Comments: Germany revives, but Britain is still well ahead

Hello, I apologise for my intrusion. First thing, Europe is somewhat like Japan 20 or more years ago. Take BAA and the Spanish takeover. The money is Chinese and Arab oil money. They have no confidence in Paper and want Bricks and Mortar. Spain is just a vehicle. But the speed with which Britain and America is printing money, Could end in disaster. This, is of course only my uneducated, opinion.
My principal reason for this e-mail was to ask you to ,Please look at this Website: There are other Sites, and links are on a Page there. Please note the Organisations who have agreed to the link.
I did try to place an advertisement in The Times last year, but it was rejected. The Mail also rejected my attempt. The Telegraph did publish. Regards, ATF.

Posted by Anthony Thomas Flynn at June 6, 2006 08:04 PM

The reason Germany has had better export success is because of the rise in the pound since 1996. This priced our exports out. Indeed since then, despite the boom manufacturing output is about the same as it was then, which rather proves it. The curse of North Sea oil.
Talking of which since the rise in the oil price over the last 2 years
the value of our oil output must have more than doubled. This should have given a massive boost to GNP. Why has this not been shown in the figures?

Posted by David price at June 6, 2006 10:28 PM

What matters over the long term are growth and employment - the balance of payments doesn't matter at all, as long as it can be financed, since Britain has a floating exchange rate. If the markets ever believe that our current account position is unsustainable, our currency will fall and the position should improve (subject to certain conditions). Germany, of course, doesn't have this option since it foolishly embraced the Euro (or Teuero, as some people call it over there).

Germany has a better position on trade because its manufacturing sector is bloated, for a number of reasons, making up something like 35% of its economy compared to half that in Britain, the US or France (figures from memory). Manufacturing goods are much more tradeable than services, on average. Its education system produces a large number of high-school graduates perfect for manufacturing companies, and it has an admired system of technical education, in which I briefly participated as a teenager some years ago. Its university education is arguably much weaker than Britain's however, taking a much longer time to award its degrees and allowing people to drag out their student years almost indefinitely. During the Bretton Woods period, its exchange rate was low, which biased the economy in favour of producing tradeable goods, and the legacy of the companies and skills-base formed in that period survives. And the commitment of the Buba to price stability, and with it relatively stable interest rates, meant that manufacturing business in particular could plan better. In addition, there are numerous short-term factors such as the insatiable demand of industrialising third-world countries such as China for German capital goods.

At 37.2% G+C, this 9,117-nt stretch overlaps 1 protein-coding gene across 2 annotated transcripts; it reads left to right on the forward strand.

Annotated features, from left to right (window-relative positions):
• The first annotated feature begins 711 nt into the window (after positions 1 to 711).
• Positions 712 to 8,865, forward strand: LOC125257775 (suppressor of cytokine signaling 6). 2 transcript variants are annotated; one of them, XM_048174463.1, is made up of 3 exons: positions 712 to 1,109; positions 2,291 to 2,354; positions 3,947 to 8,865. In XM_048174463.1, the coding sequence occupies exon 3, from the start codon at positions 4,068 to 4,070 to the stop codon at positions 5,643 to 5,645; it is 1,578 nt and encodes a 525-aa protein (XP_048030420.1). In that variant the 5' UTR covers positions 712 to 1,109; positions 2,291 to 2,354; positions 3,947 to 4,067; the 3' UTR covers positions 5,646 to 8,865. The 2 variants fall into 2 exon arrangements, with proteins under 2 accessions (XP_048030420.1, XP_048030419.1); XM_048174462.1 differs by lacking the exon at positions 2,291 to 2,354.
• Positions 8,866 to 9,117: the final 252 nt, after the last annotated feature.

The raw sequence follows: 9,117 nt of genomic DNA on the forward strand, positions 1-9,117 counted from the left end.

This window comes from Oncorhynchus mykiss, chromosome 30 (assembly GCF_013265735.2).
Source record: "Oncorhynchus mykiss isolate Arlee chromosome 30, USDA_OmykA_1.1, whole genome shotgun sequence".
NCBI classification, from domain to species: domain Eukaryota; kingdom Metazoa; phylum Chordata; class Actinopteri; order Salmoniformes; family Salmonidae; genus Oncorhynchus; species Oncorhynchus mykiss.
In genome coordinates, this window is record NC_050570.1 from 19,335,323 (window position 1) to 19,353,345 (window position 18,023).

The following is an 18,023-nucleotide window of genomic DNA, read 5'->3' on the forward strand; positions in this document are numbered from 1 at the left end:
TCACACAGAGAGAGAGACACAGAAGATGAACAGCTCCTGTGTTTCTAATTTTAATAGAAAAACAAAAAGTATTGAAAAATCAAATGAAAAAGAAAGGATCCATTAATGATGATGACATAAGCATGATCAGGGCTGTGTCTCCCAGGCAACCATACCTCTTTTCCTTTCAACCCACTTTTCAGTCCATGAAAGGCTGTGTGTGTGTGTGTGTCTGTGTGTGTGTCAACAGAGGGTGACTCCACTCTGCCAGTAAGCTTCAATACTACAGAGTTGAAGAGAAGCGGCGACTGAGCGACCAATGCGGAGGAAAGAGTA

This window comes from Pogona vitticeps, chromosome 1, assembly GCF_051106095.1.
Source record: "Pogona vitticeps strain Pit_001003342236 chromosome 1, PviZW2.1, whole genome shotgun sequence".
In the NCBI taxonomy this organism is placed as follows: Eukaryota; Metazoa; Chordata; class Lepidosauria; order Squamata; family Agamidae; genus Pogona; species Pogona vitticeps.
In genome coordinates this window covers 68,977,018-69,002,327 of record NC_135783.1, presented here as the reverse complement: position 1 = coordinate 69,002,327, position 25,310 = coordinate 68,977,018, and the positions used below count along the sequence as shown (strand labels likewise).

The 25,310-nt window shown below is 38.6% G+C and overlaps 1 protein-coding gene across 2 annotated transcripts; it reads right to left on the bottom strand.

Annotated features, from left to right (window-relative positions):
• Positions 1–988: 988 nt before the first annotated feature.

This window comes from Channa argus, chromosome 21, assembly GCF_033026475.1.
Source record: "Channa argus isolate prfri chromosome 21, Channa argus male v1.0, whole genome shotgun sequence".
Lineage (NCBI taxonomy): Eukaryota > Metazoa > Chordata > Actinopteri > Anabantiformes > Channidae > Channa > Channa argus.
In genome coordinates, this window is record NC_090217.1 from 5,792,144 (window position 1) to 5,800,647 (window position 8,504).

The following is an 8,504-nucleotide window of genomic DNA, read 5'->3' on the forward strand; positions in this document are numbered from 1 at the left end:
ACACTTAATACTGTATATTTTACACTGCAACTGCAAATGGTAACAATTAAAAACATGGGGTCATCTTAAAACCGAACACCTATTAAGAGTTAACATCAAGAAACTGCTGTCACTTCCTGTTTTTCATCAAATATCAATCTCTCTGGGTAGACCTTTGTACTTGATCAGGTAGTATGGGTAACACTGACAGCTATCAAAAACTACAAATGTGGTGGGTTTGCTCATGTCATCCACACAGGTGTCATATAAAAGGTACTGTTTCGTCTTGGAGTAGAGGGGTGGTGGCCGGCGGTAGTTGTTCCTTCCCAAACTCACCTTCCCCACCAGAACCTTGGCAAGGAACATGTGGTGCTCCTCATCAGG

Posted by PJ at June 8, 2006 05:12 PM
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